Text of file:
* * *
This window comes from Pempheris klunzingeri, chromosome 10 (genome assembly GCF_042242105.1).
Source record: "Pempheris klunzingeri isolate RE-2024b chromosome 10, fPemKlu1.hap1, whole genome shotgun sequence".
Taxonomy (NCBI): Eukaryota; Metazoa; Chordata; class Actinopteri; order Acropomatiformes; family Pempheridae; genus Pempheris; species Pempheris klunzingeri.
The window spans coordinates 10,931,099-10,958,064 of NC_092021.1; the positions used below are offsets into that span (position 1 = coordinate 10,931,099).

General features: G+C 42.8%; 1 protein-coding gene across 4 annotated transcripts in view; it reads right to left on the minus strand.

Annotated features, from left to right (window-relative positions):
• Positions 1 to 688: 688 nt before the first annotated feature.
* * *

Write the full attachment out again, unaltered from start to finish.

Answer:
This window comes from Pempheris klunzingeri, chromosome 10 (genome assembly GCF_042242105.1).
Source record: "Pempheris klunzingeri isolate RE-2024b chromosome 10, fPemKlu1.hap1, whole genome shotgun sequence".
Taxonomy (NCBI): Eukaryota; Metazoa; Chordata; class Actinopteri; order Acropomatiformes; family Pempheridae; genus Pempheris; species Pempheris klunzingeri.
The window spans coordinates 10,931,099-10,958,064 of NC_092021.1; the positions used below are offsets into that span (position 1 = coordinate 10,931,099).

General features: G+C 42.8%; 1 protein-coding gene across 4 annotated transcripts in view; it reads right to left on the minus strand.

Annotated features, from left to right (window-relative positions):
• Positions 1 to 688: 688 nt before the first annotated feature.